I used to be a Renegade nut...That's a BBS software, for everyone who has no idea (I'm sure there are a lot of you)...I did all kinds of modifications to Renegade, and I did them all by hand...a friend of mine (who got too damned religious) and I wrote a flawless fix for the %UN lockup bug in QuickBasic (and all the other %?? lockups), another friend of mine (who was supposed to be best man at my wedding, but didn't show up, and then gave me an excuse three weeks later about being in jail for the past two weeks (?? you do the math)) found the key piece of data in the OVR to take out for a lightbarred file/message/mail-browsing menu, and I wrote QB to generate a smooth sliding spotlight filebar in RG pipecodes and dumb-terminal control characters, with 0% ANSi, and helped with the menus...it was a bitch, but it was sweet as fuck the way we set it up, (fast & fluid on a modem up to 33.6kbps thanks to a ramdrive for the .ASC's and highly optimized work on my part) and it was the FIRST lightbarred file-browsing menu in the history of 10-05...
Anyway, without further ado, I present you with a small list of things that are in danger of extinction, and which I feel ought to be preserved for the good of computer historians. I loved them once, you should too.
Two of the best art groups from the olden days
EDIT.EXE from MS-DOS 6.22 Possibly the best editor ever written.
Renegade 10-05 Full Install Package by Cott Lang -- Reconstructed from pieces I could find. Quite possibly the only copy in the world.
Renegade 10-05 Complete Documentation I lost my quick reference, and unfortunately, I seriously doubt that I'll ever bother writing it again.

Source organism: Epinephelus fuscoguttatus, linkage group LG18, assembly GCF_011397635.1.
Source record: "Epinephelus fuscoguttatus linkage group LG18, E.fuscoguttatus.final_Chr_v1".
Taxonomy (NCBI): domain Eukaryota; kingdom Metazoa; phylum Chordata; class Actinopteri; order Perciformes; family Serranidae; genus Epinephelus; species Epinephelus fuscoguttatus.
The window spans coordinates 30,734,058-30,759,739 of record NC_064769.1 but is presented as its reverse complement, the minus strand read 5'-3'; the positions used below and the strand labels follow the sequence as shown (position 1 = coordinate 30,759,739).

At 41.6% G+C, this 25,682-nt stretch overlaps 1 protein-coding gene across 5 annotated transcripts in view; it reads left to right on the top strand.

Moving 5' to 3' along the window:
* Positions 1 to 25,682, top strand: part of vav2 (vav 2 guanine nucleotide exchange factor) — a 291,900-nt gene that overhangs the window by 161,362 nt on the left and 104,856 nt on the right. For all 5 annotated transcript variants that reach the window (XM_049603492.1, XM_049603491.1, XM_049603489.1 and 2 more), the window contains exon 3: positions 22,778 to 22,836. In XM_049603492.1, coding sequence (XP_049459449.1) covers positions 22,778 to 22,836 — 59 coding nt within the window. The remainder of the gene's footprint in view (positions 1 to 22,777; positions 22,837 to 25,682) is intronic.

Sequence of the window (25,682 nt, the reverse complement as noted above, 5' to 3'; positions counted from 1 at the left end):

The above program was written in a (rather archaic, in computer time) version of Turbo or Borland Pascal that had a rather nasty design flaw. Seems they didn't expect computers to get much faster than 350Mhz, and flubbed their delay loop calibration.
It seems Borland (now Inprise) has no interest in solving this, but luckily, hackers rarely fail to fix their own shit, and thus banged out some solutions on their own. So here's a link to help you out if you happen to have a nice 400Mhz box that you want to use to fuck around with them.
Bugfix for crap old Pascal code I recommend TpPatch myself.
A little more recently I got over my DOS fetish and decided, with the help of my friend barkode, that since Windows had done nothing but treat me bad since 3.11 went the way of the dinosaur, that I would run some unix flavor instead... FreeBSD never really agreed with me, what with having to patch the hell out of the source to get the system interfaces to be consistent, so I eventually settled on the Slackware flavor of GNU/Linux. after running linux for about, oh, six months, I suppose, I wound up playing with OpenBSD, hating that even more than FreeBSD, and eventually obtained my BrainBench certification in Linux system administration...
Just a little bit ago my friend Sakui sent me time.mod, one of my all-time favorite four-track tracked modules, and reminded me of my past after Renegade, but before I really coded for it, when I got all my interesting files from my friends via sneakernet, because my internet experience was still only a matter of logging on to a local BBS by the name of Oddysey Line Communications (since absorbed into the behemoth that is Earthlink via JPSnet, I believe, but then I don't really pay attention) and using their shell server and various custom doors (programs called by the BBS software to take over control of the FOSSIL driver [modem control API, don't ask, yes I am old] to perform various interactive tasks with or for the dialing-in user), to gopher and FTP and IRC, when I was very into demos and tracked music, so I've been revisiting old pages, and downloading old favorites, and discovering new ones, and I thought I'd be a generous host and be so kind as to give you some of the links here...
- bonus indispensable links!
- The Mod Archive
- Orange Juice
- The Gathering
- The Party
- Mekka Symposium
- Scene Event
Those were the days...when a 486dx4@100Mhz was mammoth, and 32MB of RAM was more than anyone knew what to do with.